And what about the incumbents? Are they favourites too? The prevalent narrative maintains they are. But who sets the narrative? The system. If the incumbent premier is a ladla or a favourite then why did it take him 22 years to get to power? No, he is not. There is another way to look at it. On the eve of the 2018 elections, there were two insurgents in town. The Pakistan Tehreek-e-Insaf (PTI) and the TLP. The system felt that the two would not let it move forward. Embracing the latter would have been an unmitigated disaster for the country not just the system. The former was far more civilised, urbane, and cosmopolitan. And since 2011 it had allowed the leading lights of the system to populate its rank and file. So, the usual rules of business, the systemic aversion of the new and the unknown were suspended and the former was allowed into power echelons. No rigging. No manipulation. Just the suspension of disbelief. But it has been an unfairly bumpy ride since then, full of microaggressions with no laws passed and rebelling businesses and bureaucracies. While everyone keeps predicting the end of the current dispensation, they ought to see the merits of stability. General Musharraf might be remembered for many things but in this country’s history he was the first president to allow the assemblies to complete their full term. This trend held even after his departure and is good for the country.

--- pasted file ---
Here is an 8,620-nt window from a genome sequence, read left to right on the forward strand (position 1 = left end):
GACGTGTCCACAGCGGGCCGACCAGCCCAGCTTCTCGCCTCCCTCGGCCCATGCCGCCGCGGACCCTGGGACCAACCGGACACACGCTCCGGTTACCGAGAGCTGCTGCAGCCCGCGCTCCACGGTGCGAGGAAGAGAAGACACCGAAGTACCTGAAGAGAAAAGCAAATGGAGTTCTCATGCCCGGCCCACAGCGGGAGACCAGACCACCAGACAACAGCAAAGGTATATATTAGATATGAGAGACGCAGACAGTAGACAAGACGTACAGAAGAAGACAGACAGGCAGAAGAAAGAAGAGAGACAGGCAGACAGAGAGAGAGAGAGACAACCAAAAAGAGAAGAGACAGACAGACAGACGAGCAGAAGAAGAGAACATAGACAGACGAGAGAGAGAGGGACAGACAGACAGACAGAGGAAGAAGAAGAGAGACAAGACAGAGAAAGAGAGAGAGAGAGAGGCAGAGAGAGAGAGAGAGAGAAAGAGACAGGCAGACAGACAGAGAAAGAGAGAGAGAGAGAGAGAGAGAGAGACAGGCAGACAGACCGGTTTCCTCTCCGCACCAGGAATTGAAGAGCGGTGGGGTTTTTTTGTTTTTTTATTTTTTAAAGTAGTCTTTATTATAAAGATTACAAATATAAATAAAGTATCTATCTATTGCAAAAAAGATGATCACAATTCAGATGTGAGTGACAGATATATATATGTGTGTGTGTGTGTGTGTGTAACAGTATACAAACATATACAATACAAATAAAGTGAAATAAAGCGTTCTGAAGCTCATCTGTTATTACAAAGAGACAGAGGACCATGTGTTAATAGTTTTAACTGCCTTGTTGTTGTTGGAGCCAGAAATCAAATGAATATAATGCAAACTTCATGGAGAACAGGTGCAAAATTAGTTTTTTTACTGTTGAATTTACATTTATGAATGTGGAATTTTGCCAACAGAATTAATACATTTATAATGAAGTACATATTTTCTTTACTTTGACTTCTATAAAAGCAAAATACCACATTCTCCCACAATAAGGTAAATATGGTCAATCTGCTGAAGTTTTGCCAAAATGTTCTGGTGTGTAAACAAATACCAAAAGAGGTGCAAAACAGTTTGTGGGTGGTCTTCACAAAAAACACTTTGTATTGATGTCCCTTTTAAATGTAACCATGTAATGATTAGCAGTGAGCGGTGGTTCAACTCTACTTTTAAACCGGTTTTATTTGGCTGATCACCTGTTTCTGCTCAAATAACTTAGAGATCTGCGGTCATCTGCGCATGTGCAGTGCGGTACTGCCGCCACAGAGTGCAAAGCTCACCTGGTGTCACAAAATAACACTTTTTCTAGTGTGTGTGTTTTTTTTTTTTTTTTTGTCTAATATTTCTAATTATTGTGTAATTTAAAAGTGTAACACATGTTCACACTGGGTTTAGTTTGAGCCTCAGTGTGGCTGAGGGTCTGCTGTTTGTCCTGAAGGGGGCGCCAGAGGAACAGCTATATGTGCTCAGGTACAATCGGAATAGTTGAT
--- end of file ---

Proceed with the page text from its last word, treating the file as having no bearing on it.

If by this time you feel disheartened by the prospects of change then you are using the wrong lens. You fail to make a mark because you want an overnight change. Transformation is a generational phenomenon. It takes many generations to reach a meaningful place in history. Just look at the progress of Western democracies. The common man knows that. And that is why he doesn’t mind working with the system for gradual change. The system has allowed a new face, the incumbent, to use its carousel. For now, that is progress enough.

Published in The Express Tribune, November 23rd, 2019.